Under the Agreement, *fn2" Eastbourne was obligated to make capital contributions to Ag-MET in amounts equal to its paid or incurred obligations. For Ag-MET, which sometime thereafter changed its name to Refinemet, those expenses principally included expenses associated with environmental clean-up and proliferating litigation with respect to environmental violations. The Agreement limited coverage to expenses arising out of events which occurred prior to December 31, 1979, and required that Refinemet give notice of all claims to Eastbourne by March 31, 1982. See Pl. Ex. 174.

 On or about March 18, 1982, plaintiff requested and received an indefinite extension of time for plaintiff to give notice of claims which they were then processing. Realizing that it could not meet the March 31 deadline, in large part due to Refinemet's chaotic bookkeeping conditions, Tr. at 97-98, 311, 374, 393-94; see also Pl. Ex. 8, the parties executed a letter agreement so amending the Agreement. See PTO, Ex. A, Att. A, P V; Pl. Ex. 8.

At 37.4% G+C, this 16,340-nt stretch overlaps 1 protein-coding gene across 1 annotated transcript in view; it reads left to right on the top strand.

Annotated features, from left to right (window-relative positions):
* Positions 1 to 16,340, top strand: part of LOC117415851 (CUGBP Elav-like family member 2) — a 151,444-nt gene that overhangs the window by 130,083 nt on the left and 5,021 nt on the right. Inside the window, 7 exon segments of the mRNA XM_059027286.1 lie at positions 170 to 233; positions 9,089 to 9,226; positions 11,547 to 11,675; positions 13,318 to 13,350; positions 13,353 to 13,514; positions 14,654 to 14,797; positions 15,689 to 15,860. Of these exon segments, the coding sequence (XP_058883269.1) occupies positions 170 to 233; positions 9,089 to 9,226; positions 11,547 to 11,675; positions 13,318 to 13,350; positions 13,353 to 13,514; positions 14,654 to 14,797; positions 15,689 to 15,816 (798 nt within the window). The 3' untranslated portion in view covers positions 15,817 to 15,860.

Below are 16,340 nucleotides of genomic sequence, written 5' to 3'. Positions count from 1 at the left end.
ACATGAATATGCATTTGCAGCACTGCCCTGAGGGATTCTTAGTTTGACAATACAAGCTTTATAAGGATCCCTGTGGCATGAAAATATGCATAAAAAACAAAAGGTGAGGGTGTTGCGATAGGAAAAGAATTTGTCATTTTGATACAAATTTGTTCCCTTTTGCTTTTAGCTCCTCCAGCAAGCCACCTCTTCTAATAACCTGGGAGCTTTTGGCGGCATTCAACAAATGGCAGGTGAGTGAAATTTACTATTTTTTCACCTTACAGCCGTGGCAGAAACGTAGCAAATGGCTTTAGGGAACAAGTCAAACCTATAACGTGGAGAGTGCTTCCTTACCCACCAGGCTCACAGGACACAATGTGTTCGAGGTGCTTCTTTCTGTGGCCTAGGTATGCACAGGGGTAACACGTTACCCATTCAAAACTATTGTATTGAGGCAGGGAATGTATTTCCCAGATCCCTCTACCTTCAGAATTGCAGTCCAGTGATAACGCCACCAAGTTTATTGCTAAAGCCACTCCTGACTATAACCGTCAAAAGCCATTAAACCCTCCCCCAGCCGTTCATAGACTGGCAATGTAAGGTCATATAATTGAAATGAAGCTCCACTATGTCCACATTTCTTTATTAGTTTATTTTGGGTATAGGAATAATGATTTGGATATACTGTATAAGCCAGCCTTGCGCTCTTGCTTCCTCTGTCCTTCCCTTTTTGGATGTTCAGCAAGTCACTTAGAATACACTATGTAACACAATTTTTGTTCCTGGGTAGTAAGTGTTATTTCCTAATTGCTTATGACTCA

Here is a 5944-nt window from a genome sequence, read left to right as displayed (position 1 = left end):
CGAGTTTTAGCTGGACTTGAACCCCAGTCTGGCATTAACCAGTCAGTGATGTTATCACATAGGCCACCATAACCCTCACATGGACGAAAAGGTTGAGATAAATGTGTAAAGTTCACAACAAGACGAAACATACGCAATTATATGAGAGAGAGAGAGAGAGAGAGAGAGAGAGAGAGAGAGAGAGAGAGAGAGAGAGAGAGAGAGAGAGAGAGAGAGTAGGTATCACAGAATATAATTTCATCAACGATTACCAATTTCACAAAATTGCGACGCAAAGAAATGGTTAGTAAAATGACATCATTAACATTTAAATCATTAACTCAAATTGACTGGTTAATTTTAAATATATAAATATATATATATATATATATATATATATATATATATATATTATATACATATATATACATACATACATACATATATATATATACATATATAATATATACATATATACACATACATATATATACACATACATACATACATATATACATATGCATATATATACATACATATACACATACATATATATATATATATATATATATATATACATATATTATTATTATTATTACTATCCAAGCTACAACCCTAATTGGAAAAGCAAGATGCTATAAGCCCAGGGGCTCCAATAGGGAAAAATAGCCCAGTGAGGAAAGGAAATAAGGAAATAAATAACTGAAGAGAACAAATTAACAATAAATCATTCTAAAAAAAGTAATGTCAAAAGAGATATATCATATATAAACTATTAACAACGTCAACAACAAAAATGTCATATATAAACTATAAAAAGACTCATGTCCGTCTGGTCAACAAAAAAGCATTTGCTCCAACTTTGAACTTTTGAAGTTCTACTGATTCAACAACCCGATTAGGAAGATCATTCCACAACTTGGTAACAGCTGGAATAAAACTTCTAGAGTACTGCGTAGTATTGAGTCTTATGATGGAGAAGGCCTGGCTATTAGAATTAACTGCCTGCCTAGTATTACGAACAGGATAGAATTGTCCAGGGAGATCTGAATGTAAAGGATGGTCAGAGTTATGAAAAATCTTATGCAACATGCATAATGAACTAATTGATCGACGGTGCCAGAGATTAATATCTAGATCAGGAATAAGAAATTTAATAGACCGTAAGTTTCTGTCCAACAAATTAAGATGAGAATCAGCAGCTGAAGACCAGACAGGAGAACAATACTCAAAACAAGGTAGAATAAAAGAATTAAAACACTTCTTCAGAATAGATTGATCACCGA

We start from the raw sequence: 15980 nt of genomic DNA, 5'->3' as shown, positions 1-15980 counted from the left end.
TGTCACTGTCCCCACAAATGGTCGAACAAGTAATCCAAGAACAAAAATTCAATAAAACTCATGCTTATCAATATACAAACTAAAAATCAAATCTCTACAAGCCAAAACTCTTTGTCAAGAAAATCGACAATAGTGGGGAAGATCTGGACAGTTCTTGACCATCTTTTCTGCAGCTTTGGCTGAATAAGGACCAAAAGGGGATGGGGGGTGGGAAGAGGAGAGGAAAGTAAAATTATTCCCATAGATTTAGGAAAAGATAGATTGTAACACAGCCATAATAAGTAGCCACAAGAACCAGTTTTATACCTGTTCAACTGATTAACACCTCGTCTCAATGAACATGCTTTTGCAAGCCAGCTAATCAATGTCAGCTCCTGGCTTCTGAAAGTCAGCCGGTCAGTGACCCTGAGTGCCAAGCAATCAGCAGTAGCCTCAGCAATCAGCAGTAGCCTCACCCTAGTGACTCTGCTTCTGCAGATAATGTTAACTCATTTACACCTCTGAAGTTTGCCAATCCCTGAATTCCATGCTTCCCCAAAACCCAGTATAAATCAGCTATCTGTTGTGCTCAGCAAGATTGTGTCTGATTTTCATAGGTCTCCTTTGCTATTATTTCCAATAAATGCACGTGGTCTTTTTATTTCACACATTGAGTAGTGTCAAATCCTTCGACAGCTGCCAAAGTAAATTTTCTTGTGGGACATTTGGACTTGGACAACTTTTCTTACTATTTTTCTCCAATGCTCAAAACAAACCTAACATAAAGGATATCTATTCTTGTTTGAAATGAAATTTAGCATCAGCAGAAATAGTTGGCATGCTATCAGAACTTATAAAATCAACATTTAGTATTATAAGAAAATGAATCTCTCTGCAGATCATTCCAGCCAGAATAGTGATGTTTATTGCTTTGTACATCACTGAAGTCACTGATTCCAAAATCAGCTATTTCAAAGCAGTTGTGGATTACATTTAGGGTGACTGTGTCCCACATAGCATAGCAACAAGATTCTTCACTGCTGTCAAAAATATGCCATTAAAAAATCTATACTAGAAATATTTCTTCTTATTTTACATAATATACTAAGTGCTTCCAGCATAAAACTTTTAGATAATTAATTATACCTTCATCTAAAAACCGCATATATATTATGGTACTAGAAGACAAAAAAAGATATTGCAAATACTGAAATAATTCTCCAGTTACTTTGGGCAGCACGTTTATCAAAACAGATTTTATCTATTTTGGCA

On January 7, 1983, the parties further amended the Agreement in conjunction with an anticipated sale of Refinemet. The purchaser, Mr. Mandel Sherman, testified that the financing for that transaction, provided primarily by the Chase Manhattan Bank, depended on an assurance of coverage under the Agreement. Tr. at 423, 441. As consideration for that assurance, Refinemet agreed to pay Eastbourne the net proceeds from a sale of property located in Kearny, New Jersey, which was owned by Newtown Refining Corp. ("Newtown"), Refinemet's wholly-owned subsidiary. See Pl. Ex. 445.